Sláinte, retailers! St. Patrick’s Day spending could hit a record $6.9 billion in the U.S.

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Americans are expected to spend a record amount of green this St. Patrick’s Day.

The March 17 holiday that originally honored St. Patrick — who introduced Christianity to Ireland in the 5th century — has evolved to embrace Irish food, music and the Emerald Isle’s signature color. And Americans planning to celebrate are expected to drop a collective $6.9 billion this year, according to the National Retail Foundation. That’s $1 billion more than they spent on the holiday last year, and an all-time high since the NRF (the world’s largest retail trade organization) began surveying consumers about their St. Paddy’s Day plans more than a decade ago.

The almost $7 billion figure breaks down to $43.84 per person on average, the NRF reports, although men are expected to spend almost $10 more ($48.71 each on average) than women ($39.15 each on average) — and the fellas are outspending the ladies on alcoholic beverages, which have become another dominant aspect of the holiday, for better or worse. 

Women, meanwhile, are outspending the men in every other category, including food, apparel, decorations and greeting cards, the NRF says.

Most St. Paddy’s Day patrons are marking the occasion by wearing green (80%), making a special dinner (31%) and/or decorating their home or office (26%), the NRF reports. But going out and imbibing alcoholic beverages has become a big part of the tradition, too. 

Most Americans plan to celebrate St. Patrick’s Day by wearing green.

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Consumer insights company Numerator conducted its own St. Patrick’s Day survey on what Americans are buying for the holiday. It found that more than one in three (36%) plan to toast the date by purchasing alcoholic beverages. Beer is the most popular pick by far, with 70% of revelers who plan to drink alcohol choosing suds. But 34% say they’re buying spirits, and 29% will bag some wine. Plus, St. Patrick’s Day is a big day for Irish beers like Guinness and Smithwick’s, which double their household penetration in March (aka the percentage of total households they reach within a geographical area) compared with the average month, according to Numerator.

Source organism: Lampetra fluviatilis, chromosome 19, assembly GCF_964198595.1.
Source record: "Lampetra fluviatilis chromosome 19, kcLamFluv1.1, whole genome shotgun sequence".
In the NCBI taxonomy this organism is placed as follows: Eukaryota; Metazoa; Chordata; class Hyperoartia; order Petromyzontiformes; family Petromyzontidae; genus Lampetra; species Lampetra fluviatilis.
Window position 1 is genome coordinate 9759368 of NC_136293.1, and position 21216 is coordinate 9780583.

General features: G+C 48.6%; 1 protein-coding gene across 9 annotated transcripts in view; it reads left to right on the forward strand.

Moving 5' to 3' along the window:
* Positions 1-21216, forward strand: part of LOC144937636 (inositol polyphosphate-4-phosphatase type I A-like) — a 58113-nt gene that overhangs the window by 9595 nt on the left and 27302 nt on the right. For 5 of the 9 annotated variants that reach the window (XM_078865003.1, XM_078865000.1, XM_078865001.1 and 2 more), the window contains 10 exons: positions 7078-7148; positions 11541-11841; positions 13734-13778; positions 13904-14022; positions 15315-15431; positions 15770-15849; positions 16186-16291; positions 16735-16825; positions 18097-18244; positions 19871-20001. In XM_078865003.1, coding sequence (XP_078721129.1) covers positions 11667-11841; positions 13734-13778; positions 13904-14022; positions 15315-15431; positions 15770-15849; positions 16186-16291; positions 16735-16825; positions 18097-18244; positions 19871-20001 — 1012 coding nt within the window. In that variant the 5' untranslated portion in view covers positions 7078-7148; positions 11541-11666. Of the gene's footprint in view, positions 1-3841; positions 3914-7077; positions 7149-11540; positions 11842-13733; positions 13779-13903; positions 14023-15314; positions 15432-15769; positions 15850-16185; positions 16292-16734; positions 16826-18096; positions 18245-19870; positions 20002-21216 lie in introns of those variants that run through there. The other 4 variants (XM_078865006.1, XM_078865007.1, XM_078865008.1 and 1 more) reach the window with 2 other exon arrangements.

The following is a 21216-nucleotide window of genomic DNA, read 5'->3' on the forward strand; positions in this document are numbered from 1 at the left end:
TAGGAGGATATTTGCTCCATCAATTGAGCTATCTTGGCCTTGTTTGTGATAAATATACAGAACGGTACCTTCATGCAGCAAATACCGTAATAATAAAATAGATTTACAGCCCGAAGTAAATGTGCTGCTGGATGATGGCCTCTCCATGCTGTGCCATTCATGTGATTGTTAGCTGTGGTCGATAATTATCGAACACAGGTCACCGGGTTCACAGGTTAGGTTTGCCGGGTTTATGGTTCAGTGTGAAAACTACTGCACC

What’s more, Gen Z and millennial drinkers are two times more likely to buy hard seltzers for St. Patrick’s Day than consumers overall, Numerator adds.

Check out these festive St. Patrick’s Day facts and figures in this chart: 

St. Patrick’s Day by the numbers: Here’s how Americans are celebrating the holiday.


Restaurant chains and brands are also getting in on the fun, with McDonald’s

bringing back its annual minty green Shamrock Shake, and Cold Stone Creamery scooping Lucky Charms ice cream mixed with the fan-favorite marshmallows from the General Mills

breakfast cereal. And Krispy Kreme customers who wear a green shirt on St. Patrick’s Day will score a free green glazed doughnut. 

And, of course, plenty of cities celebrate their Irish populations with St. Patrick’s Day parades. New York City held the world’s first St. Patrick’s Day parade on March 17, 1762 — predating the Declaration of Independence — featuring Irish soldiers who served in the English military. This became an annual event, and it’s now the oldest and largest St. Patrick’s Day parade in the world, featuring about 150,000 people marching before 2 million spectators. Chicago also boasts an incredible procession — although the Windy City’s parade was held last weekend, as it’s always done on the Saturday before St. Patrick’s Day. But Boston, Philadelphia, San Francisco and Savannah, Georgia also stage St. Patrick’s Day parades this week. And 15% of St. Paddy’s Day participants told the NRF they plan on going to a parade. 

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